Karachi, as a microcosm for the 21st century city


Rome dominated the ancient world. Paris starred as the cultural diva of the 1800s. And New York soared as the steel-and-glass incarnation of the American Century.
So what metropolis best defines our restless, rickety present age — Shanghai; Mumbai, India; São Paulo, Brazil?
In his first book, “Instant City,” Steve Inskeep, co-host of NPR’s “Morning Edition,” constructs a compelling case for bestowing the title on Karachi, Pakistan, a destination that usually rates higher among battle-hardened news correspondents than pleasure-hunting tourists.
With an estimated population of 15 million, and a litany of urban ills including dodgy infrastructure and periodic outbreaks of ethno-religious mayhem, Karachi is among the planet’s most chaotic mega-urban areas. In an odd way, Inskeep believes, it’s also one of the most representative.
“It’s both a symptom and a cause of so many problems in the world, and so many trends in the world,” Inskeep said over lunch in Santa Monica during a tour to promote the 276-page volume, subtitled “Life and Death in Karachi,” which was published in October. “It involves technology, it involves globalization, it involves religious conflict, it involves the effort to get ahead, it involves economic inequality. It’s on display in a really unbelievable way.”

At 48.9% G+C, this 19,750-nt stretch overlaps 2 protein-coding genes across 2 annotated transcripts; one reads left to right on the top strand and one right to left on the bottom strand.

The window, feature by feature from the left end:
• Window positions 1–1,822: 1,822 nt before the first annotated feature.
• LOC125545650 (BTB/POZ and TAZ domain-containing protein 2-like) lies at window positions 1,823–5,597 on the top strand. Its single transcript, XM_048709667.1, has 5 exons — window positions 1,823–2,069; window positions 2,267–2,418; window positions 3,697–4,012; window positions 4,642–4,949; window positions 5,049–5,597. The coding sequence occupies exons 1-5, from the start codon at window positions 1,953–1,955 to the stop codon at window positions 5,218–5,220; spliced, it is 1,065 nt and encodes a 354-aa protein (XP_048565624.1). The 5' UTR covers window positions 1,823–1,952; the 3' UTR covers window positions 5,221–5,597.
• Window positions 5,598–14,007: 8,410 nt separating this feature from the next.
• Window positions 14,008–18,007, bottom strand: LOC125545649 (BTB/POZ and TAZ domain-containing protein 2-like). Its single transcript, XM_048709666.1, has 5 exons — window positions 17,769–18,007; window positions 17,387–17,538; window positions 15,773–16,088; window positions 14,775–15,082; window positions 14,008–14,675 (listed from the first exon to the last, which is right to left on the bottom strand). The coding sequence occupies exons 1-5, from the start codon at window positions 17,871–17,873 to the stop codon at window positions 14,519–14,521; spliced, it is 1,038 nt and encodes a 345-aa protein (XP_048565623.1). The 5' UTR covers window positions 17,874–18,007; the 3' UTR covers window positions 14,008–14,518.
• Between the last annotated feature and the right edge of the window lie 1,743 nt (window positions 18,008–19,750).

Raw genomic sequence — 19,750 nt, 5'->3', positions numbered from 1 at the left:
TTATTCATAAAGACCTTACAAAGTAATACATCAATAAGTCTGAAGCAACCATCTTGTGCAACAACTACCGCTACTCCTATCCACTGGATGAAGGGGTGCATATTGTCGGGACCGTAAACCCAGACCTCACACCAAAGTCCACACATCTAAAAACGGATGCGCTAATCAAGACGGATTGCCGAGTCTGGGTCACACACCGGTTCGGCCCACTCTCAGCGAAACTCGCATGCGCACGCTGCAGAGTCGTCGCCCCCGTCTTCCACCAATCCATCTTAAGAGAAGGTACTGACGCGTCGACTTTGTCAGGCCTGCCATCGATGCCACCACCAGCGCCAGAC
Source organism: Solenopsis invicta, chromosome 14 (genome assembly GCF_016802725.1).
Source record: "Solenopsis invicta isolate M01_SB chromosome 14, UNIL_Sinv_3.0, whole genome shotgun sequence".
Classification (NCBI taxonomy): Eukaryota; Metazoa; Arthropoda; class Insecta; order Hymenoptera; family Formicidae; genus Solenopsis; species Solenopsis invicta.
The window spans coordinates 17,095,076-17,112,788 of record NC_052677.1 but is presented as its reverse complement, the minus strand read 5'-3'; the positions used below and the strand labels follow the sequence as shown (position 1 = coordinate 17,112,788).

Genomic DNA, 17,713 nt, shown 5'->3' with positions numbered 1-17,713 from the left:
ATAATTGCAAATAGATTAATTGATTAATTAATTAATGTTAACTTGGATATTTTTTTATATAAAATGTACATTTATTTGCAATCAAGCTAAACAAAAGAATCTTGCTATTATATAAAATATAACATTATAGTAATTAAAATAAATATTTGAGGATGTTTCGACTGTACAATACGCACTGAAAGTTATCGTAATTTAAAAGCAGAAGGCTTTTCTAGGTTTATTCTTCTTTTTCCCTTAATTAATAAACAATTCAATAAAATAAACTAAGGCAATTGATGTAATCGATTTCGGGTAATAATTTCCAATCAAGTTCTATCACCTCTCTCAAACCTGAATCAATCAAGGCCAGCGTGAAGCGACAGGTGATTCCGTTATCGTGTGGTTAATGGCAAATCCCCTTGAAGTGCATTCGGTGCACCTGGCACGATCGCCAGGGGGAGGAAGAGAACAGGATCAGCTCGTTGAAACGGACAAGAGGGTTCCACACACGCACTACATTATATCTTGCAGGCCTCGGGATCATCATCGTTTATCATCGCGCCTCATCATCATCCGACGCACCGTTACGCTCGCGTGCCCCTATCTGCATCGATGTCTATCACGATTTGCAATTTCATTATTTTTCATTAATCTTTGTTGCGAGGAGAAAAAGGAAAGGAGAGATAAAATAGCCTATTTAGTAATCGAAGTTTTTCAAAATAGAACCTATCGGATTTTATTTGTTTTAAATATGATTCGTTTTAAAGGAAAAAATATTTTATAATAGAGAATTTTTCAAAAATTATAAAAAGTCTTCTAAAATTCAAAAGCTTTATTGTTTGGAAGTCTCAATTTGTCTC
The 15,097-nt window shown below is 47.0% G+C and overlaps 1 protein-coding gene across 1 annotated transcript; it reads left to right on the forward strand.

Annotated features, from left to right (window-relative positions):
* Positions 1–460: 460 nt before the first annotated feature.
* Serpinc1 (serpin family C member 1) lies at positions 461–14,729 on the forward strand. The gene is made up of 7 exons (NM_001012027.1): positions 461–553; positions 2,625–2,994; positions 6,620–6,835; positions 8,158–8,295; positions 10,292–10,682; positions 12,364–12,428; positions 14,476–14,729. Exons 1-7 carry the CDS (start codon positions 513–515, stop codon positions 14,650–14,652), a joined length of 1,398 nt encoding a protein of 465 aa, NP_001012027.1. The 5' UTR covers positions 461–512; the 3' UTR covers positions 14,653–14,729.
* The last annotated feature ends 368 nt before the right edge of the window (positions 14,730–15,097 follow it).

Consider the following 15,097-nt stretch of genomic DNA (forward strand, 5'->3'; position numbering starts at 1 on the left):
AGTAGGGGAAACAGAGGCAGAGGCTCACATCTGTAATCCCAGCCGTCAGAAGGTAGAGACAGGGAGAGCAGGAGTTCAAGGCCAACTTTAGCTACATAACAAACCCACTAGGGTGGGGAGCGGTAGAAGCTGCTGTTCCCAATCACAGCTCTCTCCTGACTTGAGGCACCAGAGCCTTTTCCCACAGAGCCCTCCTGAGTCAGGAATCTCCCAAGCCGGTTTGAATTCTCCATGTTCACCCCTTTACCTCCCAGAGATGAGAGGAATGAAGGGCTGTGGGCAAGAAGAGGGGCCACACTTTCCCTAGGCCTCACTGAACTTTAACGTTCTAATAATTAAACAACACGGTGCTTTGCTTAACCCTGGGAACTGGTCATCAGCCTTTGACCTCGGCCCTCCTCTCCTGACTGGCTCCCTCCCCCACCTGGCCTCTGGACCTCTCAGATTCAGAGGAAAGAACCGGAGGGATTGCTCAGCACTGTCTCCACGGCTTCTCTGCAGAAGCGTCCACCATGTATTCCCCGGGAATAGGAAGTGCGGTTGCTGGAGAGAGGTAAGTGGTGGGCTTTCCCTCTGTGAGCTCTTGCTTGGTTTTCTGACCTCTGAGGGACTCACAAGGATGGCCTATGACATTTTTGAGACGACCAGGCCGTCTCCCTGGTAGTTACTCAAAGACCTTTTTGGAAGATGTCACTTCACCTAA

“Instant City,” which a Christian Science Monitor reviewer described as “informative, ambitious” and “sometimes glorious,” arrived on bookshelves during one of the lowest points in U.S.-Pakistani relations. Two weeks ago, President Obama phoned Pakistan’s president Asif Ali Zardari to offer condolences for the deaths of two dozen troops killed in NATO airstrikes along the Afghan-Pakistan border.
That calamity capped several months of growing estrangement between the two nominal allies. Relations this year already were frayed by the Navy Seals raid that killed Osama bin Laden, who’d apparently been hiding in plain sight in Pakistan for months, possibly years.
Yet, despite Pakistan’s pivotal role in current geo-politics, Inkseep’s book isn’t really about the country’s relations with the U.S. or its problematic assignment in the so-called war on terror. Rather, “Instant City” posits Karachi as a metaphor for the developing world, teetering between modernity and tradition, democracy and authoritarianism, East and West.
Karachi, the country’s former capital until Islamabad was built practically from scratch in the 1960s, sits at the crossroads of those tensions. It is a place where no amount of U.S. military cajoling and political arm-twisting has been able to impose the American way of thinking, although some affluent neighborhoods wouldn’t look out of place in Southern California.
It’s a place where the best-laid plans of urban designers and social engineers tend to be overwhelmed by the city’s anarchic vitality, including those of Constantino Doxiadis, the Robert Moses of Karachi, a Greek architect who was hired to oversee Karachi’s modern face-lift after World War II. If the book has a secondary theme, its author suggests, it’s the unforeseen consequences of those repeated attempts to refashion Kariachi into something it’s not.